The court finds the government’s attempt to route around these two precedential decisions unavailing, noting that the use of a cell site simulator is actually more intrusive than the search methods used in the cases the DEA’s lawyers wanted to have ignored.

The Government attempts to diminish the power of Second Circuit precedent by noting that Thomas represents a minority position among circuit courts. But this Court need not be mired in the Serbonian Bog of circuit splits. An electronic search for a cell phone inside an apartment is far more intrusive than a canine sniff because, unlike narcotics, cell phones are neither contraband nor illegal. In fact, they are ubiquitous. Because the vast majority of the population uses cell phones lawfully on a daily basis, “one cannot say (and the police cannot be assured) that use of the relatively crude equipment at issue here will always be lawful.”

The court also points out that the DEA — for whatever reason — obtained a warrant for the cell site location info. It wonders why it didn’t bother to obtain a warrant for the cell site simulator deployment, seeing as it obtained a warrant for information it could have obtained without one. It also notes that a warrant for CSLI is not the same as a warrant for obtaining precise location info via the use of sophisticated electronic equipment.

The fact that the DEA had obtained a warrant for CSLI from the target cell phone does not change the equation. “If the scope of the search exceeds that permitted by the terms of a validly issued warrant . . . , the subsequent seizure is unconstitutional without more.” Horton v. California, 496 U.S. 128, 140 (1990)… Here, the use of the cell-site simulator to obtain more precise information about the target phone’s location was not contemplated by the original warrant application. If the Government had wished to use a cell-site simulator, it could have obtained a warrant. And the fact that the Government previously demonstrated probable cause and obtained a warrant for CSLI from Lambis’s cell phone suggests strongly that the Government could have obtained a warrant to use a cell-site simulator, if it had wished to do so.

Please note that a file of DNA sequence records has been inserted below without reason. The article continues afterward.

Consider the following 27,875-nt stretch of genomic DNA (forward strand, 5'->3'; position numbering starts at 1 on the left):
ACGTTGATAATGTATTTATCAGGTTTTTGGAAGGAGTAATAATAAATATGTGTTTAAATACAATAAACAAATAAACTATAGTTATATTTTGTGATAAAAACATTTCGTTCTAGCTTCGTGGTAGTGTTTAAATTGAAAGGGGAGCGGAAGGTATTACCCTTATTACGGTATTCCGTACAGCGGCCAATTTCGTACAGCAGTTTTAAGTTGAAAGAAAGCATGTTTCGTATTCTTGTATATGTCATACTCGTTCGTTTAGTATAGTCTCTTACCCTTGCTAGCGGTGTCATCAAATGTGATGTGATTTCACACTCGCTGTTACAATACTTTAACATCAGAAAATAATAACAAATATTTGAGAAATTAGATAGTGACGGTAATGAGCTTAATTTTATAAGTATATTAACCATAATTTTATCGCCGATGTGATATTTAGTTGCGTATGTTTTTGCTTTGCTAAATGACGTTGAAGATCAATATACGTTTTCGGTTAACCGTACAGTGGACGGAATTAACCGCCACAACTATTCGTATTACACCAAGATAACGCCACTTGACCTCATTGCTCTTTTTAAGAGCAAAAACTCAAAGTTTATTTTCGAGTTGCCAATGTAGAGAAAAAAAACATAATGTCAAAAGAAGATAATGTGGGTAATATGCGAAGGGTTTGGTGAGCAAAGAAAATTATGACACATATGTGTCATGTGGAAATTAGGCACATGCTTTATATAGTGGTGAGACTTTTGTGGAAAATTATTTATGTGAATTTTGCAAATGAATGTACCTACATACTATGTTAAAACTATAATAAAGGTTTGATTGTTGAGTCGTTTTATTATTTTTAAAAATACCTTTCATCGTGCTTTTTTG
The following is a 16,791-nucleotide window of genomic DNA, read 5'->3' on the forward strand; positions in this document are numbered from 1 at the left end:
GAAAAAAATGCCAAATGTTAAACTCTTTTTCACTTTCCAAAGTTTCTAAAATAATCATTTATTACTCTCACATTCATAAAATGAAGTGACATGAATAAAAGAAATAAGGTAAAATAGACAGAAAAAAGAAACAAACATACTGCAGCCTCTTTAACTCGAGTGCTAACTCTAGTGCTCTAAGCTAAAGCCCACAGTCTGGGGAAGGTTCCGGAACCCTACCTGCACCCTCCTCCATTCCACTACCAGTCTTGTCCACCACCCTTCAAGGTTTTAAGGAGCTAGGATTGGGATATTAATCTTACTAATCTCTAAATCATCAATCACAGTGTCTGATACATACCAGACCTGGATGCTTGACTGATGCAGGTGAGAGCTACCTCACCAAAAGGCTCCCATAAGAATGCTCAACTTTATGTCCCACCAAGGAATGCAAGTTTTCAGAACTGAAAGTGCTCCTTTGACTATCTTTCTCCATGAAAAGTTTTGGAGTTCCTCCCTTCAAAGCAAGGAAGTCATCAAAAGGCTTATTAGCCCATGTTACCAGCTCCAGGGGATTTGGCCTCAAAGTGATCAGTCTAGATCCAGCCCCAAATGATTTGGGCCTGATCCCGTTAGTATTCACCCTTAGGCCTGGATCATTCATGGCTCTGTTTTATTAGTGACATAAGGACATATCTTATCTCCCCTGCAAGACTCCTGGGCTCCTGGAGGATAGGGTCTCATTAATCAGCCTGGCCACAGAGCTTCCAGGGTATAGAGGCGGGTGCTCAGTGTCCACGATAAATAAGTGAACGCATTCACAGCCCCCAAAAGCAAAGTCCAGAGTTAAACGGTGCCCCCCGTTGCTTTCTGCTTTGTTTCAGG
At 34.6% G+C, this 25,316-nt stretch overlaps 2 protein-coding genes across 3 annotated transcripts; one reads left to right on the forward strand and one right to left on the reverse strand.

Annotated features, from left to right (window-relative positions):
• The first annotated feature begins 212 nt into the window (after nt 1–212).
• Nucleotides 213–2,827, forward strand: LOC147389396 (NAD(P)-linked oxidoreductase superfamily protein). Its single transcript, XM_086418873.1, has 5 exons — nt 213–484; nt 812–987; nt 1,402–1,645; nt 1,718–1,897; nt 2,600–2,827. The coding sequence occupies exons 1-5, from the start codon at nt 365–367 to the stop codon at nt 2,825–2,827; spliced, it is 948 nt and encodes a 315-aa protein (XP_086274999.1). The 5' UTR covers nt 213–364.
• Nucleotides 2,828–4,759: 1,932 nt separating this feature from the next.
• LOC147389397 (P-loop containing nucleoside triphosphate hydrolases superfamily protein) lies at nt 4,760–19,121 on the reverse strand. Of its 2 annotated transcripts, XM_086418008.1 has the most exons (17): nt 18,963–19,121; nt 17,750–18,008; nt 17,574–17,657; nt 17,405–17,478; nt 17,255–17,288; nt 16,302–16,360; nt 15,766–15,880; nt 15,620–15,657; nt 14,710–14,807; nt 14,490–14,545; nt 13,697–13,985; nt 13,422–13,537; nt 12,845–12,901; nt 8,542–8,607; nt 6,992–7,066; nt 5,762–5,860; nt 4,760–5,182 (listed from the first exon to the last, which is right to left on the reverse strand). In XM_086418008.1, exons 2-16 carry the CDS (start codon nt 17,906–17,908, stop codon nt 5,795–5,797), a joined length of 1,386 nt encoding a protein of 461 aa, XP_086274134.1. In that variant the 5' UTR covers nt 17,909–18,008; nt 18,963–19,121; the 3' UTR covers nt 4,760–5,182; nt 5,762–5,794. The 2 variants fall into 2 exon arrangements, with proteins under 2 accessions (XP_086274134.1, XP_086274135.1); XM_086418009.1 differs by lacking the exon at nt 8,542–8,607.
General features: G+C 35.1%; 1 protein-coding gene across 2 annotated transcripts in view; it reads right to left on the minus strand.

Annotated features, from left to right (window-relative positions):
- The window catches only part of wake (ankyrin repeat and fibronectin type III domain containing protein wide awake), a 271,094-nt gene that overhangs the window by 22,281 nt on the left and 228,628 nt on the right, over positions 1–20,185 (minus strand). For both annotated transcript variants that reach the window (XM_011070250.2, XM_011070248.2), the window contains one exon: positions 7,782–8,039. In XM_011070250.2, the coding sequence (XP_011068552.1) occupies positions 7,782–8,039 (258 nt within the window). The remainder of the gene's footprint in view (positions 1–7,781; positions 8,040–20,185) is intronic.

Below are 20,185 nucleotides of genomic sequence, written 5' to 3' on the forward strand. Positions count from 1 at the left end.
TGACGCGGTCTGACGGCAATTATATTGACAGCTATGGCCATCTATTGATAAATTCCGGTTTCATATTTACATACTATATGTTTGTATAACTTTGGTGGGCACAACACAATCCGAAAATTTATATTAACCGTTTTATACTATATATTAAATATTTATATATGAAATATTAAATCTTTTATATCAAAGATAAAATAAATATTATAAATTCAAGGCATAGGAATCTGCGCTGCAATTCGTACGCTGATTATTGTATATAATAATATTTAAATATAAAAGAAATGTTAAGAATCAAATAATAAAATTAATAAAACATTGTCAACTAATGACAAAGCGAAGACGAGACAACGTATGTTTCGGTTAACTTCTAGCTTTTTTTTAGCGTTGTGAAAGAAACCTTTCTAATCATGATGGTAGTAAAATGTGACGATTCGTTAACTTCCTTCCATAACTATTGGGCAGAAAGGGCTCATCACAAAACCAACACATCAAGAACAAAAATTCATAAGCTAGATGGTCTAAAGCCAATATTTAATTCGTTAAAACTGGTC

The government also tried to use the Supreme Court’s horrendous Strieff decision to save the evidence, but the court notes that the “temporal proximity” between the illegal Stingray search and the consensual search of the apartment was too close to allow the illegality of the original search to dissipate.

The government also tried to use the Third Party Doctrine to salvage its warrantless search, but the court refuses to be sold on this bad idea.

This Court need not address whether the third party doctrine is “ill suited to the digital age, in which people reveal a great deal of information about themselves to third parties in the course of carrying out mundane tasks,” United States v. Jones, 132 S. Ct. 945, 957 (2012) (Sotomayer, J., concurring), because even under the historic framework of the doctrine, it is not available to the Government here. The doctrine applies when a party “voluntarily turns over [information] to third parties.” Smith v. Maryland, 442 U.S. 735, 744 (1979) […] However, the location information detected by a cell-site simulator is different in kind from pen register information: it is neither initiated by the user nor sent to a third party.